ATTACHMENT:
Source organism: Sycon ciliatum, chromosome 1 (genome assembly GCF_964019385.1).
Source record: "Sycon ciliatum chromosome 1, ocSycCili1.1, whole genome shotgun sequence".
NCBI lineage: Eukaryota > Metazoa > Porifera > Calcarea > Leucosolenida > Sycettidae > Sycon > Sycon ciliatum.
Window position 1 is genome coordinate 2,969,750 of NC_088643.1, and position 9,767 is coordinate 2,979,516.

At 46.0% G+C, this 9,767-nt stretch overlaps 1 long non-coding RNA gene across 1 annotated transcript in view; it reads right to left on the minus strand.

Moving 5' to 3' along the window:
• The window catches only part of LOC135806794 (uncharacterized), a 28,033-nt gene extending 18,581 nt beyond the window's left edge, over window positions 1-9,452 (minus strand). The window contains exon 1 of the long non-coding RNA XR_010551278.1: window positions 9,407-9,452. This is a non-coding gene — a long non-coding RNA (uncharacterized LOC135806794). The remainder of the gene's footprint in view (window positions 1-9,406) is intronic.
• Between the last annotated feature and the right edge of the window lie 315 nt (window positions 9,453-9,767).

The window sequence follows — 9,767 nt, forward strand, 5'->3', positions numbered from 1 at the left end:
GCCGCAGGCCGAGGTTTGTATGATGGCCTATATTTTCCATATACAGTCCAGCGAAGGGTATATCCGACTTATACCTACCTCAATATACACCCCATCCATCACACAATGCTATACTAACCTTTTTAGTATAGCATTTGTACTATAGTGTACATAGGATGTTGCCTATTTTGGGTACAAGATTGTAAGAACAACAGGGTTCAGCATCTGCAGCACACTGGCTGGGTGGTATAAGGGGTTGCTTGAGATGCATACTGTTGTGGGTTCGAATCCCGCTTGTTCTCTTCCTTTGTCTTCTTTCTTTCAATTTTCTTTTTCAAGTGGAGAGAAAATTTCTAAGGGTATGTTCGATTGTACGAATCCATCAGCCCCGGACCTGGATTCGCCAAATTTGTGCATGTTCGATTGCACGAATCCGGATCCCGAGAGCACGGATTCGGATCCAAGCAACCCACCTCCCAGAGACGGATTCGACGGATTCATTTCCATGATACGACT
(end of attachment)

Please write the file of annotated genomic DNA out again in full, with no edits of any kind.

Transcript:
Source organism: Sycon ciliatum, chromosome 1 (genome assembly GCF_964019385.1).
Source record: "Sycon ciliatum chromosome 1, ocSycCili1.1, whole genome shotgun sequence".
NCBI lineage: Eukaryota > Metazoa > Porifera > Calcarea > Leucosolenida > Sycettidae > Sycon > Sycon ciliatum.
Window position 1 is genome coordinate 2,969,750 of NC_088643.1, and position 9,767 is coordinate 2,979,516.

At 46.0% G+C, this 9,767-nt stretch overlaps 1 long non-coding RNA gene across 1 annotated transcript in view; it reads right to left on the minus strand.

Moving 5' to 3' along the window:
• The window catches only part of LOC135806794 (uncharacterized), a 28,033-nt gene extending 18,581 nt beyond the window's left edge, over window positions 1-9,452 (minus strand). The window contains exon 1 of the long non-coding RNA XR_010551278.1: window positions 9,407-9,452. This is a non-coding gene — a long non-coding RNA (uncharacterized LOC135806794). The remainder of the gene's footprint in view (window positions 1-9,406) is intronic.
• Between the last annotated feature and the right edge of the window lie 315 nt (window positions 9,453-9,767).

The window sequence follows — 9,767 nt, forward strand, 5'->3', positions numbered from 1 at the left end:
GCCGCAGGCCGAGGTTTGTATGATGGCCTATATTTTCCATATACAGTCCAGCGAAGGGTATATCCGACTTATACCTACCTCAATATACACCCCATCCATCACACAATGCTATACTAACCTTTTTAGTATAGCATTTGTACTATAGTGTACATAGGATGTTGCCTATTTTGGGTACAAGATTGTAAGAACAACAGGGTTCAGCATCTGCAGCACACTGGCTGGGTGGTATAAGGGGTTGCTTGAGATGCATACTGTTGTGGGTTCGAATCCCGCTTGTTCTCTTCCTTTGTCTTCTTTCTTTCAATTTTCTTTTTCAAGTGGAGAGAAAATTTCTAAGGGTATGTTCGATTGTACGAATCCATCAGCCCCGGACCTGGATTCGCCAAATTTGTGCATGTTCGATTGCACGAATCCGGATCCCGAGAGCACGGATTCGGATCCAAGCAACCCACCTCCCAGAGACGGATTCGACGGATTCATTTCCATGATACGACT